About Students and teacherslinks and references Australia Innovates
A century of innovationThe Innovation cycleThe innovation game
The best of the century What is innovation? Overview Timeline Test your AIQ
blank
Leisure
 
Racecam TV sport coverage
1979
live television broadcast from racing cars

Racecam gives TV viewers a driver's eye view of the action on the car racing circuit. Channel 7 introduced the system at the Bathurst 1000 car race in 1979. Racecam pioneered the live broadcast of TV images from racing cars, using a network of car-mounted cameras, miniaturised microwave radio transmitters, and relays in helicopters.

Refinements like 'Bumpercam' (mounted on the car bumper) and the 'Clearview' system (which removes grit and dust from the lens) have been licensed to broadcasters overseas to add to the thrill of armchair race driving all over the world.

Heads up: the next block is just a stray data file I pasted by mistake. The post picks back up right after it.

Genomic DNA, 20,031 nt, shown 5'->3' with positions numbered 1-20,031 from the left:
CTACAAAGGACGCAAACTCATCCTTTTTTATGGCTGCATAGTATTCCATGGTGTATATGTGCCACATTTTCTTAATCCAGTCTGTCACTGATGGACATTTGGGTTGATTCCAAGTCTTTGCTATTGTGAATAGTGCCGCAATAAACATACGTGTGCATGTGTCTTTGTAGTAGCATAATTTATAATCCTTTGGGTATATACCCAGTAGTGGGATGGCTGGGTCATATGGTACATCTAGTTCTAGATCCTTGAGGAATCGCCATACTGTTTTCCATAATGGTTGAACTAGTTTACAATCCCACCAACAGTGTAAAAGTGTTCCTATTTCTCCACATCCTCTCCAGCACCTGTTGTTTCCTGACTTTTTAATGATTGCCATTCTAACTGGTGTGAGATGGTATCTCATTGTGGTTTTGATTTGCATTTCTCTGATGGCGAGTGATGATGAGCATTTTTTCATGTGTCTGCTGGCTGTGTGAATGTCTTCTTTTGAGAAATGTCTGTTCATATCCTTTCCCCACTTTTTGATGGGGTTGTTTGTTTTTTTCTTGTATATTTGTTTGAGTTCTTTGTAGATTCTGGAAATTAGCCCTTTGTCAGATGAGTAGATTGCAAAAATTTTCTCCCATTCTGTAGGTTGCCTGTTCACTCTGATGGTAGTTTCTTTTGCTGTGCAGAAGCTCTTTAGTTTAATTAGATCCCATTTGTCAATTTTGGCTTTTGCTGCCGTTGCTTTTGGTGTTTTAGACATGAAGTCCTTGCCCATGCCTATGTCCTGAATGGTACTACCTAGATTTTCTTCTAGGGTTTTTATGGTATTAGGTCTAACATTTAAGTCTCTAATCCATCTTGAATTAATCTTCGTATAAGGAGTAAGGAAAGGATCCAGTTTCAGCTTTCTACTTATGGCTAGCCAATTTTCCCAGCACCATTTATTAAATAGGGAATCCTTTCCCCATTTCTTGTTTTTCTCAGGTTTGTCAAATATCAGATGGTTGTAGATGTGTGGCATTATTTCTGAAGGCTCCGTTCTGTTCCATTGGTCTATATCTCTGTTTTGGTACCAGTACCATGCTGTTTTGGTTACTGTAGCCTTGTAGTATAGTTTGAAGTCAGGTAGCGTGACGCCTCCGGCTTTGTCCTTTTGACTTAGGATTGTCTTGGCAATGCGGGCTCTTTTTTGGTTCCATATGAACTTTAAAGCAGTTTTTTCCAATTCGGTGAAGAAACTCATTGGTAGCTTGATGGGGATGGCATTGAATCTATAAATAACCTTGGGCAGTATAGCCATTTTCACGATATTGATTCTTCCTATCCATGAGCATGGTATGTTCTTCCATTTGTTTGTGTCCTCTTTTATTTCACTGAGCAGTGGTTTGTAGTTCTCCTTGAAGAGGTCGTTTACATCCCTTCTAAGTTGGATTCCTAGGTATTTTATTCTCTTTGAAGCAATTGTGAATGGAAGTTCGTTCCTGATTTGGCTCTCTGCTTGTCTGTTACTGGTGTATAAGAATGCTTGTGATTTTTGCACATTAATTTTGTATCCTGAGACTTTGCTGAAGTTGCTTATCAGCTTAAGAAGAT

Racecams have been used in motorcycle racing since 1992.

Other sports haven't missed out. Stumpcam for cricket, basketball's 'slamcam', snow skicam and a host of variations have been developed to take viewers right into the action.

Who Did It?
Key Organisations
ATN Channel 7 : funding, implementation

Mitec Ltd : microwave antenna design
Key People
Geoff Healy : development team leader
Don MacPherson : operation
John Porter : researcher

Further Reading
A practical guide to technology: from pigs to optical fibres
Melvin Freestone & Vernon Nase
1993, pp 57-62

Links
Racecam car video systems
Mt Panorama V8 Supercar 1000, Bathurst

Questions & Activities
Racecam TV sport coverage

Related Innovations
World Series Cricket


The links in the Racecam system. Courtesy The Seven Network.
Dick Johnson and Racecam at Bathurst in 1984. Courtesy The Seven Network.
copyright
ATSE Powerhouse Museum